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Re^3: SSL on PerlMonks

by perl-diddler (Hermit)
on Sep 15, 2017 at 23:16 UTC ( #1199492=note: print w/replies, xml ) Need Help??


in reply to Re^2: SSL on PerlMonks
in thread SSL on PerlMonks

Geez...that's more of an example of Google's "Let's be evil" new behavior than a case for using https:

I know that using https seriously impaired the caching on my home squid-cache. On https sites, the caching fell to zero on sites that used https to encrypt the setting.

It used to be that, depending on the site and site-type, I might get a 20-30% speed boost from my home cache mostly in lowering numbers of requests for common items like icons, style sheets and pictures. On news sites, I saw as much 30+%.

I've restored some or most of that by using an SSL-bump proxy to decrypt & store... visiting a few news sites & looking at my caching rates: 25% (396/1557) requests were served via local cache, with 21% (20MB/94MB) of the traffic-by-bytes. Since I don't have Gigabit fiber @ home, that saves a noticeable chunk of time.

My housemate noticed a major speed bump on You-Tube -- relating to the previews -- before, about 20 seconds/page, after, less than 2-3 seconds/page -- related to the previews (and the way they paged forward & back amongst the static preview images.

One of the best example types which I've hit more than once is downloading large CD and/or DVD images from large SW vendors due to my max disk-cache object size being 2GB. One time I pulled down a 700+MB image from Microsoft -- *TWICE* -- having forgotten about the previous download -- nearly 2 months before. Couldn't figure out how I could download such a large file @ 200-300MB/s -- until I found it had been served from cache and I eventually found the previous place I downloaded it to.

My main gripe is that this appears to be more about tracking 'traffic' and 'hits' than about security, which is actually *lowered* with more proxy-using sites being forced to decrypt HTTPS because of the large number of sites switching to HTTPS. Before -- HTTPS represented "sensitive" sites -- financial and maybe medical, but now, it represents "casual reading" of news and social sites. To continue caching and work-place monitoring of http usage, decoding https seems like its becoming an requirement. ;-(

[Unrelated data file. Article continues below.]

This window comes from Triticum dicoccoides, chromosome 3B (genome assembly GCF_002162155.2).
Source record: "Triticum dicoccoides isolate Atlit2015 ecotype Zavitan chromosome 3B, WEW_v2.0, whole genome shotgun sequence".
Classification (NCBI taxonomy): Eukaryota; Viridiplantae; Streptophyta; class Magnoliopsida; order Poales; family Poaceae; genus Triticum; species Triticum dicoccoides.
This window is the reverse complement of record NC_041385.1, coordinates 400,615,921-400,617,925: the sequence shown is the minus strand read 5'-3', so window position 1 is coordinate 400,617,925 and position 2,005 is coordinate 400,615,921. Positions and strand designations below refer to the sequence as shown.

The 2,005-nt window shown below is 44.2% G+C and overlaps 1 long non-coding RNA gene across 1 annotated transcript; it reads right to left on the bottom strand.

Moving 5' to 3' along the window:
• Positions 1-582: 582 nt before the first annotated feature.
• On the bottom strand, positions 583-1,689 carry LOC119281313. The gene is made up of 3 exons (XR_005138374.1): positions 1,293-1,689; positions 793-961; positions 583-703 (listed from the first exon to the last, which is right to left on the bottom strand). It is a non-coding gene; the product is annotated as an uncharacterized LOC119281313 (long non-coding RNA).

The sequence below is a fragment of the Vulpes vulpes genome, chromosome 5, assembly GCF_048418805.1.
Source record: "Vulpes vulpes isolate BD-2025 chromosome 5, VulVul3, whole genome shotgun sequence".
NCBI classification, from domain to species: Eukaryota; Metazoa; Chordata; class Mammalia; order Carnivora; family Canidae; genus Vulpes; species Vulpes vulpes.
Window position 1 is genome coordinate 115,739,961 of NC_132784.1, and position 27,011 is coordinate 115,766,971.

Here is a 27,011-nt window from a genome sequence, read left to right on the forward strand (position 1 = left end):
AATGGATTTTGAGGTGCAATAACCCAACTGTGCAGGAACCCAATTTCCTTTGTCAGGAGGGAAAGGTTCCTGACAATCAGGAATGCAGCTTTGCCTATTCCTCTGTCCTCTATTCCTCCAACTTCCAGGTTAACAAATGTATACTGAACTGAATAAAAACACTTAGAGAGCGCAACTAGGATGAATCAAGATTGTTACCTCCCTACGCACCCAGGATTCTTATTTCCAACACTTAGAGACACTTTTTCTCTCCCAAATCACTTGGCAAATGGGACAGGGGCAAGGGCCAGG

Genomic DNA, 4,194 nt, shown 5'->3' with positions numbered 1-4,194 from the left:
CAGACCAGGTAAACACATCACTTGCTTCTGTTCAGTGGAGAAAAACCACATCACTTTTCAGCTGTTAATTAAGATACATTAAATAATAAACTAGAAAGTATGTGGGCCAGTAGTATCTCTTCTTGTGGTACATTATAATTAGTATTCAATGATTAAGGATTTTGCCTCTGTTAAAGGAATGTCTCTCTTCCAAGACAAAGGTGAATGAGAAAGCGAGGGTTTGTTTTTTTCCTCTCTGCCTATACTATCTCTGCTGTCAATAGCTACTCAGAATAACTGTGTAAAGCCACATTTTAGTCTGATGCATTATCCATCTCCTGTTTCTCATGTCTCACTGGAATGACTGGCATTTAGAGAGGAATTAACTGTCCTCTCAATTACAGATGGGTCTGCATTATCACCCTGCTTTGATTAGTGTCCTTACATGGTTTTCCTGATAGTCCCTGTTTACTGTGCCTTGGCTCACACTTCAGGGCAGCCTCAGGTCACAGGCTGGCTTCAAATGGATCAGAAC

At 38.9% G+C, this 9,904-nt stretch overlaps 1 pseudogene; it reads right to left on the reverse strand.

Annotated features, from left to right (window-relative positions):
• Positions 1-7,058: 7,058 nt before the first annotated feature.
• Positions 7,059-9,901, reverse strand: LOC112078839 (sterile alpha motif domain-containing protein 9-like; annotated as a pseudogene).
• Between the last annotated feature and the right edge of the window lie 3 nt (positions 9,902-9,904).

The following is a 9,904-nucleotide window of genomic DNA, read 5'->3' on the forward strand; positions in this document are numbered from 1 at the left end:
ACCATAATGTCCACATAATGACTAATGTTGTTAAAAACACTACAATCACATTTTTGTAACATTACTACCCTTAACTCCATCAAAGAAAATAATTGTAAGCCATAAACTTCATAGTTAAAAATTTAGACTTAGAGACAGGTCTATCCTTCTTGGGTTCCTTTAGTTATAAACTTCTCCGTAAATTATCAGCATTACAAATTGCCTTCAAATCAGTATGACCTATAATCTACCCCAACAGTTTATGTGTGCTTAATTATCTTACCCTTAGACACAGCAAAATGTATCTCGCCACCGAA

Anyway, no preference, for me, which way this site goes given my proxy, but for those who don't have such -- probably no big deal on this site (given that's it's mostly text) anyway...

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Re^4: SSL on PerlMonks
by Your Mother (Chancellor) on Sep 26, 2017 at 22:04 UTC
    than about security, which is actually *lowered*

    WAT? So, using https is making the web less secure? Care to elaborate?

      Because there's an uptick in usage of proxies that play MitM in order to provide caching.

      Before, when it was only sensitive sites using https, caching ignored them, but with "everybody" doing it, it becomes imperative to add decoding to the proxy efficiencies.

      For my own proxy, I can put in exceptions for my bank or credit card and not lose much in security (only for sensitive sites I forget to exclude), but for larger proxies at companies and institutions, its unlikely they'll bother to custom-add sensitive sites for all of their employees/users. They'll likely just rely on access control to the proxy machine -- which will be fine for most sites, but is less secure than if ssl traffic had remained "reserved" for sensitive sites.

      It's a classic example of "unintended consequences".

        This still strikes me as a highly subjective take. References? Citations? Statistics? Measurements?

        Because there's an uptick in usage of proxies that play MitM in order to provide caching.
        Maybe I'm misunderstanding something, but https is specifically designed to make this impossible, unless you diddle with the security settings in your browser. Is that what you are saying? That "companies and institutions" are installing diddled browsers on their employees' machines? Don't do personal web-browsing at work. Problem solved.

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